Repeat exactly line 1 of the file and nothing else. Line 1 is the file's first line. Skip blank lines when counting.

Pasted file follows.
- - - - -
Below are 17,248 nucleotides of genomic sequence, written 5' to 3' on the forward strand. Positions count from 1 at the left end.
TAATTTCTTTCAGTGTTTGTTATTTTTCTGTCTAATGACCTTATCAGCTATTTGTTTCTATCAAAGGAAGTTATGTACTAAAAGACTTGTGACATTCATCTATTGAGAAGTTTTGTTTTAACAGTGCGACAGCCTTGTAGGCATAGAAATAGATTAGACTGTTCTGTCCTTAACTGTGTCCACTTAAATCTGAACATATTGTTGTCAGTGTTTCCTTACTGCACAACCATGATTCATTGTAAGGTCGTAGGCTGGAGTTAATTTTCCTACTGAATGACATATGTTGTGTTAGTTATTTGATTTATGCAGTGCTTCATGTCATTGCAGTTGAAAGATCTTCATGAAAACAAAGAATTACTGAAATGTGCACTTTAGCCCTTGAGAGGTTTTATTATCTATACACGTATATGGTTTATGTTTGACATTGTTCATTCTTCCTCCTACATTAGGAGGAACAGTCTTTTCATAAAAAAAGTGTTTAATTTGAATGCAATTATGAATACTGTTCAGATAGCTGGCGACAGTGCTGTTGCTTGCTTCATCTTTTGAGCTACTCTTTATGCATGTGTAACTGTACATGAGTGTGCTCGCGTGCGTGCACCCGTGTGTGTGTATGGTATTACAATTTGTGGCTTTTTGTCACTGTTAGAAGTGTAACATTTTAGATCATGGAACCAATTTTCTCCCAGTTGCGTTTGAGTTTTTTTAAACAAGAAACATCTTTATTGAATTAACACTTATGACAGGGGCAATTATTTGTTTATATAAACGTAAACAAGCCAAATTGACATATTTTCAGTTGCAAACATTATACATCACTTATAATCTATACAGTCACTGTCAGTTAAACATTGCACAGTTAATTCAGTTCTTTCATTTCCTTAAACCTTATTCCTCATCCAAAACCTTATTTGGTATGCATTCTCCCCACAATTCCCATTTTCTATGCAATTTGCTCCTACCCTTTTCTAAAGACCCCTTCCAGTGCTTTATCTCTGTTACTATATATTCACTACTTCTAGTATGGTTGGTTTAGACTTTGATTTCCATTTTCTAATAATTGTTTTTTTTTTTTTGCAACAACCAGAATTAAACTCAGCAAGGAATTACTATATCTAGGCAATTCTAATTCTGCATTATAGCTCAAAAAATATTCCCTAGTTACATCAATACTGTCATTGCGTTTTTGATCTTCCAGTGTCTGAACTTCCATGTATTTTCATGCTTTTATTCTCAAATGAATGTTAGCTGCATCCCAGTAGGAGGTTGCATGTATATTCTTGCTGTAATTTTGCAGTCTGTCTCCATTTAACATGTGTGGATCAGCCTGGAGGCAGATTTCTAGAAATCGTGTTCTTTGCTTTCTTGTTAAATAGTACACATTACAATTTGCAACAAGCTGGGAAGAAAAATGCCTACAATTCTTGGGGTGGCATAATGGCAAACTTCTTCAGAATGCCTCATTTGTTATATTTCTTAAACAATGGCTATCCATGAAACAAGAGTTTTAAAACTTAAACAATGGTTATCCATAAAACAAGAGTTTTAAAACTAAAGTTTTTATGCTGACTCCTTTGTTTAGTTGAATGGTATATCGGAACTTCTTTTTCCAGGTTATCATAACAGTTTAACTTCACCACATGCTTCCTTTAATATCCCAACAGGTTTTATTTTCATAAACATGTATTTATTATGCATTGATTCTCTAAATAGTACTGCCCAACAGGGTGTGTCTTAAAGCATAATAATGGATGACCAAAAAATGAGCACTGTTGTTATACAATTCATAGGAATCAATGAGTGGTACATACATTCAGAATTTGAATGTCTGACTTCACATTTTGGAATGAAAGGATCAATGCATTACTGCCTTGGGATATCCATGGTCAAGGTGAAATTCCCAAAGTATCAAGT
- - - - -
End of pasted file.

Below are 17,248 nucleotides of genomic sequence, written 5' to 3' on the forward strand. Positions count from 1 at the left end.